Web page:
-Shannons positive attitude, tenacity and spirit... along with her tireless work to support and encourage all coworkers, even those represented by other unions ... has helped begin the process towards change at our workplace," said Johanna Lisakowski, a colleague whose words were read during the ceremony. -Whenever a violent incident ocurred, Shannon would give us the courage to fill out the incident reports, and then would follow up to make sure investigations were happening. Many times, we got negative reactions from managers, but Shannon would always keep in touch with the member, accompany them to all the necessary meetings, and advocate on their behalf, at times even coming under fire herself from bullying managers."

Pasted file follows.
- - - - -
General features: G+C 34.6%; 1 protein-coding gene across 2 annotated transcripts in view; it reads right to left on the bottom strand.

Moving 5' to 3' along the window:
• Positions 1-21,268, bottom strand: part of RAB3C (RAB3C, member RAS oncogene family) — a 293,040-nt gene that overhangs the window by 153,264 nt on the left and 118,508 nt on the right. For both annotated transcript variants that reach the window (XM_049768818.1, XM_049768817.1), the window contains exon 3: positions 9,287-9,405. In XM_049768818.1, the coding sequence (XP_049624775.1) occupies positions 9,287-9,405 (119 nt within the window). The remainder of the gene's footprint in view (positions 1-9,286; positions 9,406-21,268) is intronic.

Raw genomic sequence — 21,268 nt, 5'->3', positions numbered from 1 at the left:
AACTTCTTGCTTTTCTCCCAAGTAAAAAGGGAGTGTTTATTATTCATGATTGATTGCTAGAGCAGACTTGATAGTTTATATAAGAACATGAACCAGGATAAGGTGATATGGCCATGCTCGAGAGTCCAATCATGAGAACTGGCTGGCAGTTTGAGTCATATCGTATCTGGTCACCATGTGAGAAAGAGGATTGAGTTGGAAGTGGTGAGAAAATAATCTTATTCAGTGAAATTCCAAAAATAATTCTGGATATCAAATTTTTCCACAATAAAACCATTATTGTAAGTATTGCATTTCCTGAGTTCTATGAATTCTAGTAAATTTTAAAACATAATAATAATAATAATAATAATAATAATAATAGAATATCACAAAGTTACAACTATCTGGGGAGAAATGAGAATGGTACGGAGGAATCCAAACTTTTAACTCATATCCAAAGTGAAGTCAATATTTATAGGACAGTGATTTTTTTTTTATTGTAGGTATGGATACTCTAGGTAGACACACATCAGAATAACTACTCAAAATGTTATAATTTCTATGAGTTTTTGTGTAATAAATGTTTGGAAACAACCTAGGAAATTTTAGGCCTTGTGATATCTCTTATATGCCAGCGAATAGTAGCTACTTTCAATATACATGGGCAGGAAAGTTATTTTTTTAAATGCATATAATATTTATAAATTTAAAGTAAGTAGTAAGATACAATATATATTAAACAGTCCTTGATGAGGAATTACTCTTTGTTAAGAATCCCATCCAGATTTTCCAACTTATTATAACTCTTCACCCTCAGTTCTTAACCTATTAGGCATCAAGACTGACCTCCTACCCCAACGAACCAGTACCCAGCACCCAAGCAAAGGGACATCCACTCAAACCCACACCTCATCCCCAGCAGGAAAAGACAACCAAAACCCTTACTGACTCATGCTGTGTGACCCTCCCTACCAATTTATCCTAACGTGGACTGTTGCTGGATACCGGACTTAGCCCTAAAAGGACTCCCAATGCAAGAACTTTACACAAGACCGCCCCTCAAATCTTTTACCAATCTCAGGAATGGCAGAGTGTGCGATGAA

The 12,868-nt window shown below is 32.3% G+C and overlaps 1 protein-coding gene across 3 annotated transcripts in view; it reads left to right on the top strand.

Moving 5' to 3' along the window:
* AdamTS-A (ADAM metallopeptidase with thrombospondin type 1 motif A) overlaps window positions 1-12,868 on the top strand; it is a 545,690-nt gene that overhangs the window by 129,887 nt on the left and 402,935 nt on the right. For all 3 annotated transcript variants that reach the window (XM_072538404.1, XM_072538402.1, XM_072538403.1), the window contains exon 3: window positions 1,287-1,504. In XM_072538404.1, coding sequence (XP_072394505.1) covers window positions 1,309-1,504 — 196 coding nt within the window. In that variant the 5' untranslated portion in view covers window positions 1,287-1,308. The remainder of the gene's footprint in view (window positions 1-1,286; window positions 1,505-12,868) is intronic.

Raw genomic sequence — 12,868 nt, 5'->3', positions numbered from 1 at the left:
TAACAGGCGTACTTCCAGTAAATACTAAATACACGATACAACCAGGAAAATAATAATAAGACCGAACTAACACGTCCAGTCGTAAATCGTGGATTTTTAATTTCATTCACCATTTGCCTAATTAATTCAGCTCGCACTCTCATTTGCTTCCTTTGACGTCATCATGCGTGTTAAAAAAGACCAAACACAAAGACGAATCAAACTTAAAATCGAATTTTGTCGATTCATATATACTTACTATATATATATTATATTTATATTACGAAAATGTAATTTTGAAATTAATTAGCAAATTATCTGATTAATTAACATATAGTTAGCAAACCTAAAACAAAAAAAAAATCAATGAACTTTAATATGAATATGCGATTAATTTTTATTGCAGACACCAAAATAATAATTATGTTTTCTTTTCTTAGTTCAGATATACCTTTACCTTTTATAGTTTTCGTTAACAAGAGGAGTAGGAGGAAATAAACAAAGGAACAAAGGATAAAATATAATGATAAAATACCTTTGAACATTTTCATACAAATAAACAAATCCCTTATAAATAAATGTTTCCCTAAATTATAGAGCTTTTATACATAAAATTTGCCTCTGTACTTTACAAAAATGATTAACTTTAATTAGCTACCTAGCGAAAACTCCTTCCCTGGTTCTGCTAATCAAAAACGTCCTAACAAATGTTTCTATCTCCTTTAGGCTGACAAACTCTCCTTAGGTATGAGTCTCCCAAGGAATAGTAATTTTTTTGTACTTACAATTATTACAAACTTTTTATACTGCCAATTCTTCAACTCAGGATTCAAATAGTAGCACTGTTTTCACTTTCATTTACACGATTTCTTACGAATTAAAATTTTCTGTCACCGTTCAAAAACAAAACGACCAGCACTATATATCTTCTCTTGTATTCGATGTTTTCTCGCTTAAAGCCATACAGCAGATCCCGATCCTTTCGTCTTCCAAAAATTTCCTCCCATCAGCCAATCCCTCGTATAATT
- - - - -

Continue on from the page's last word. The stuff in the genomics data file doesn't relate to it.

On Saturday morning, President Reid Johnson delivered an impassioned defence of public health care in the face of short-sighted and politically-motivated cuts by the provincial government.

-While British Columbians are clear about their support of a public health care system that provides equal access and excellent serivces to everyone, regardless of income," said Johnson. -And while British Columbians continue to worry about lengthening wait lists ... surgeries were cancelled, support services were eliminated and 10,000 MRI tests were cut out of the system."

-Thats just nonsensical. The longer it takes to get a diagnosis, chances are you will be sicker and require more complex and expensive treatment and rehabilitation."

-But it wasnt just in diagnostics and other direct health services that health authorities cut," continued Johnson. -It was in services to the community. Services for some of the most vulnerable in our province: the mentally ill, those who suffer from substance abuse, the elderly, children."